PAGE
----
Listen Up, Philly Employers: Here’s What Your LGBTQ+ Employees Need From You
As the Supreme Court hears key cases on discrimination against gay and transgender workers this week, Philly LGBTQ+ employees have an important message for their colleagues and bosses.
In a city of about 1.5 million people, Philadelphia’s Office of LGBT Affairs says that over 60,000 Philadelphians identify as lesbian, gay, bisexual, transgender, or queer. And while Philadelphia has laws on the books that protect queer people from employment discrimination, Pennsylvania is one of 29 states that does not prohibit employment discrimination based on gender and sexual orientation.
And to further complicate matters, the Supreme Court will this week consider whether LGBTQ workers are protected under Title VII of the landmark Civil Rights Act of 1964, which protects against workplace discrimination on the basis of sex, race, color, religion, and national origin.
The three cases before the Supreme Court on Tuesday represent a watershed moment for the country on bias and discrimination. The court will determine whether it is legal to fire workers because of their sexual orientation or gender identity, signaling where the nation stands on LGBTQ rights.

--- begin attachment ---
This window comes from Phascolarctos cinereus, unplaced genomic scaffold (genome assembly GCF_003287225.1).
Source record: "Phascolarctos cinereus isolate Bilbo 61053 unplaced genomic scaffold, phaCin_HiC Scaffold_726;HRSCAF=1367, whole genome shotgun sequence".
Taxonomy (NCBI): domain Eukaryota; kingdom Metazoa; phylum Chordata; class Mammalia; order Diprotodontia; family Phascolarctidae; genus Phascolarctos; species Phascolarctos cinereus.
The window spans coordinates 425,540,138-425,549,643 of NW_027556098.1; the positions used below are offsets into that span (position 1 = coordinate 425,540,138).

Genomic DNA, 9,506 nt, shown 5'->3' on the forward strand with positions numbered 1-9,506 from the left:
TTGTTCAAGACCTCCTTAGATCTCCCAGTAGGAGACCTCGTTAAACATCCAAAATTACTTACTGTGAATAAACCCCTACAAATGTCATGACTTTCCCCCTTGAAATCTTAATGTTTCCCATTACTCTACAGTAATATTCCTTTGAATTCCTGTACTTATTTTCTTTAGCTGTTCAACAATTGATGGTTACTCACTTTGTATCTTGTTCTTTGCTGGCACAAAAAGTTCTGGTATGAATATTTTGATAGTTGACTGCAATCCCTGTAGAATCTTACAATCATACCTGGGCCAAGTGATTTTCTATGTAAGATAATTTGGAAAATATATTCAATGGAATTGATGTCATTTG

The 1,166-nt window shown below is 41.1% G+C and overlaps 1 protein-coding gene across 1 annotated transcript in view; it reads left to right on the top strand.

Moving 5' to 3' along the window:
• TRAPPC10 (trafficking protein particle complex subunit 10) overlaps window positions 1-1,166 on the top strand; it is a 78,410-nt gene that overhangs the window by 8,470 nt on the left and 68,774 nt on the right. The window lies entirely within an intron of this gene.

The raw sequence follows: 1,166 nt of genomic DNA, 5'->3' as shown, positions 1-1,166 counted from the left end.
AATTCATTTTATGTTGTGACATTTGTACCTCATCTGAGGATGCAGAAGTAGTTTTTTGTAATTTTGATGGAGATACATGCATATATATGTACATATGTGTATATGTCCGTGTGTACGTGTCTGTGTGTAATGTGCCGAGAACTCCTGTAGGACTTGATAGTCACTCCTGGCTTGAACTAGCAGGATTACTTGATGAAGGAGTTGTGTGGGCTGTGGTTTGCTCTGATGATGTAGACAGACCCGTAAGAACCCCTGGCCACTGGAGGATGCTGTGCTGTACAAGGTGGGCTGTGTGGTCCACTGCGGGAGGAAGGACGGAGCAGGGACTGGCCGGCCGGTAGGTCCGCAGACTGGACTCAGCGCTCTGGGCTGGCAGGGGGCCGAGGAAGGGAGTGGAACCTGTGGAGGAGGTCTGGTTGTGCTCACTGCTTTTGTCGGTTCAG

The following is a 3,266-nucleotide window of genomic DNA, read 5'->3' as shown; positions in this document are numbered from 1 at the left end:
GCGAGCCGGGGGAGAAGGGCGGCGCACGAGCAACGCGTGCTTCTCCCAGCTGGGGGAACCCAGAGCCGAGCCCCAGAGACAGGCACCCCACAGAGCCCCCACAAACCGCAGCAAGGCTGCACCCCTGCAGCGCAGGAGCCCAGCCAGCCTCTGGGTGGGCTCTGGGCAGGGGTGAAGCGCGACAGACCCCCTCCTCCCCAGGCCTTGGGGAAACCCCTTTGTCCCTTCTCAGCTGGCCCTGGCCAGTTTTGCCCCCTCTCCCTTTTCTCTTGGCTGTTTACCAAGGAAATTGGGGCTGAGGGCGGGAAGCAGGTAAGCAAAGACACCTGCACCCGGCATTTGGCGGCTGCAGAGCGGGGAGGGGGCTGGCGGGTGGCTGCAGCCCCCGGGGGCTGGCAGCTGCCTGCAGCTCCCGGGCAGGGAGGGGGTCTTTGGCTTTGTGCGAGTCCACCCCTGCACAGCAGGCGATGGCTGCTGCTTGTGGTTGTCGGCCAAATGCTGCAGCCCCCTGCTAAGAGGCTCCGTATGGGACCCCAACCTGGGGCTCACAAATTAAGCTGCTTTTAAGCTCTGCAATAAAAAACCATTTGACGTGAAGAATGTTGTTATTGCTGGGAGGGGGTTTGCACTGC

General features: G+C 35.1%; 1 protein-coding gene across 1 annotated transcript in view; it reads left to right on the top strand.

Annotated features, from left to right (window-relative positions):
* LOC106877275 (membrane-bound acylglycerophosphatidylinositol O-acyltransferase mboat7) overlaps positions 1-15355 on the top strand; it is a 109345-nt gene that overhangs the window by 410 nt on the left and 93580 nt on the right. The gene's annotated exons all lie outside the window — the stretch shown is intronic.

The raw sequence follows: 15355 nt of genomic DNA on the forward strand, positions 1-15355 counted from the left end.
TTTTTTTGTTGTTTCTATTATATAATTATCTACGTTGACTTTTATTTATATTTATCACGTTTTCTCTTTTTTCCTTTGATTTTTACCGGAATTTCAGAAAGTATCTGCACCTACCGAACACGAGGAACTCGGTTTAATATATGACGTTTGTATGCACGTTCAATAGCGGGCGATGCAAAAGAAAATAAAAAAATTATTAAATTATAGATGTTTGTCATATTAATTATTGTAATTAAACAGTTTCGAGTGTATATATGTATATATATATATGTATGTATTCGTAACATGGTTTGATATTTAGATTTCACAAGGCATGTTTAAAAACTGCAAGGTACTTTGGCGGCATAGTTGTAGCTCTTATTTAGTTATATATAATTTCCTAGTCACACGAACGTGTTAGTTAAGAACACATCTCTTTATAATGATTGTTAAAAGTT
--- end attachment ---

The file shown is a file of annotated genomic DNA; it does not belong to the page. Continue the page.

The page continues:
While the nation has moved forward in the fight for LGBTQ equality, with same-sex marriage legalized nationwide in 2015, the workplace remains a battleground for the LGBTQ community.
According to a 2017 report, about one-in-five LGBTQ+ Americans experience discrimination in the workplace, with rates even higher for people of color. About 80 percent of America’s employed transgender population experienced harrassment or mistreatment at work or acted to explicitly avoid it. Despite the difficulties faced by queer folks at their jobs, almost 60 percent of non-LGBTQ+ employees view conversations about sexual orientation or gender identity as “unprofessional.”
According to the Human Rights Campaign, nearly half of LGBTQ+ employees are still closeted at work, and the number has only fallen four percent in the past 11 years. According to yet another study, about ten percent of LGBTQ+ people have removed a part of their resume that might make employers assume they are queer.
In light of these jarring statistics and the three cases before the Supreme Court this week, BizPhilly talked to four Philly queer folks about what they need from their coworkers, bosses and workplaces now. Here’s what they had to say. (Note: Some names have been changed based on fear of retaliation.)
Analyst in a corporate office
“Every time I’m in a workplace, I try to reinforce that I use he/him pronouns. I am a guy, and that’s the situation,” Dez said. “I’m not explicitly saying that I’m trans, I’m just explicitly saying that I’m a guy.”
He added: “I’ve been pretty tolerant of misgendering in this context, because I’m trying to be as tolerant as possible,” Dez said, referring to a situation in which he was misgendered on an office call. “I approached my coworker who introduced me and just asked that he gender me correctly.”
Being transgender in a traditional workplace that might not have other openly trans employees can be trying for a new hire like Dez.